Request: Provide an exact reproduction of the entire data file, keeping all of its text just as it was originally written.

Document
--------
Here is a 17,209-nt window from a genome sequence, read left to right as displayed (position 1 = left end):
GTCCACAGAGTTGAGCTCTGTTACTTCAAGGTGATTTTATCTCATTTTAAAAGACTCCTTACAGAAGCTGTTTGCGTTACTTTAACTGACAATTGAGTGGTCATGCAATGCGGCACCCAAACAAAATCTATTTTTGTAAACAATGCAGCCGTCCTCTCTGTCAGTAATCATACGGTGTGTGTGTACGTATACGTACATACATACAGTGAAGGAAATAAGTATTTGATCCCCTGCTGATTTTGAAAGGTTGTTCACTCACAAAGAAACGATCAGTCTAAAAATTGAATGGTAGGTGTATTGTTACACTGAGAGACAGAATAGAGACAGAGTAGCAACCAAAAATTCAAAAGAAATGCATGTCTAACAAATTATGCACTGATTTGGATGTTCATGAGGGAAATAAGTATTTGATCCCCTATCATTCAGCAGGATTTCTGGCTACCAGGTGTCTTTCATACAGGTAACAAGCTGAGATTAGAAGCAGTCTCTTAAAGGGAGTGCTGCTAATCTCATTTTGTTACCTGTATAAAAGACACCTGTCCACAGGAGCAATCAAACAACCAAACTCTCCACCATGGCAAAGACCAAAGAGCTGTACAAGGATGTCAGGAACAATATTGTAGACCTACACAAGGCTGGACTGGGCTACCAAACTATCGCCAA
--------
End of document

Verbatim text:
Here is a 17,209-nt window from a genome sequence, read left to right as displayed (position 1 = left end):
GTCCACAGAGTTGAGCTCTGTTACTTCAAGGTGATTTTATCTCATTTTAAAAGACTCCTTACAGAAGCTGTTTGCGTTACTTTAACTGACAATTGAGTGGTCATGCAATGCGGCACCCAAACAAAATCTATTTTTGTAAACAATGCAGCCGTCCTCTCTGTCAGTAATCATACGGTGTGTGTGTACGTATACGTACATACATACAGTGAAGGAAATAAGTATTTGATCCCCTGCTGATTTTGAAAGGTTGTTCACTCACAAAGAAACGATCAGTCTAAAAATTGAATGGTAGGTGTATTGTTACACTGAGAGACAGAATAGAGACAGAGTAGCAACCAAAAATTCAAAAGAAATGCATGTCTAACAAATTATGCACTGATTTGGATGTTCATGAGGGAAATAAGTATTTGATCCCCTATCATTCAGCAGGATTTCTGGCTACCAGGTGTCTTTCATACAGGTAACAAGCTGAGATTAGAAGCAGTCTCTTAAAGGGAGTGCTGCTAATCTCATTTTGTTACCTGTATAAAAGACACCTGTCCACAGGAGCAATCAAACAACCAAACTCTCCACCATGGCAAAGACCAAAGAGCTGTACAAGGATGTCAGGAACAATATTGTAGACCTACACAAGGCTGGACTGGGCTACCAAACTATCGCCAA